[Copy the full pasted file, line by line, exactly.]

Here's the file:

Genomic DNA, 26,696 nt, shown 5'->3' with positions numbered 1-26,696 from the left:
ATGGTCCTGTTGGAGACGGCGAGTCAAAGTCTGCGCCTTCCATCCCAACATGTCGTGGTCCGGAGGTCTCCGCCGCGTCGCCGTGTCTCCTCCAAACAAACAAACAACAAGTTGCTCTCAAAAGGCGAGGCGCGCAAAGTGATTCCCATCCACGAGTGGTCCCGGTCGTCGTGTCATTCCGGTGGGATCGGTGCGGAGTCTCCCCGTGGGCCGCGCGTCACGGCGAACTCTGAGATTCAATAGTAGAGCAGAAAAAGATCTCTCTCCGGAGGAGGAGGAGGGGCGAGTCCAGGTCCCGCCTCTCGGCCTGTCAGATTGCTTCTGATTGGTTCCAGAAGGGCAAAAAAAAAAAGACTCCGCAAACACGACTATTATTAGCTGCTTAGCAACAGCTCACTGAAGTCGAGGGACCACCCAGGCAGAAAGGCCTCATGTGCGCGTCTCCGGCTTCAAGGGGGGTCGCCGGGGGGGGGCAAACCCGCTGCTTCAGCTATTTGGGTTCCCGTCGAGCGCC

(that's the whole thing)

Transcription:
Genomic DNA, 26,696 nt, shown 5'->3' with positions numbered 1-26,696 from the left:
ATGGTCCTGTTGGAGACGGCGAGTCAAAGTCTGCGCCTTCCATCCCAACATGTCGTGGTCCGGAGGTCTCCGCCGCGTCGCCGTGTCTCCTCCAAACAAACAAACAACAAGTTGCTCTCAAAAGGCGAGGCGCGCAAAGTGATTCCCATCCACGAGTGGTCCCGGTCGTCGTGTCATTCCGGTGGGATCGGTGCGGAGTCTCCCCGTGGGCCGCGCGTCACGGCGAACTCTGAGATTCAATAGTAGAGCAGAAAAAGATCTCTCTCCGGAGGAGGAGGAGGGGCGAGTCCAGGTCCCGCCTCTCGGCCTGTCAGATTGCTTCTGATTGGTTCCAGAAGGGCAAAAAAAAAAAGACTCCGCAAACACGACTATTATTAGCTGCTTAGCAACAGCTCACTGAAGTCGAGGGACCACCCAGGCAGAAAGGCCTCATGTGCGCGTCTCCGGCTTCAAGGGGGGTCGCCGGGGGGGGGCAAACCCGCTGCTTCAGCTATTTGGGTTCCCGTCGAGCGCC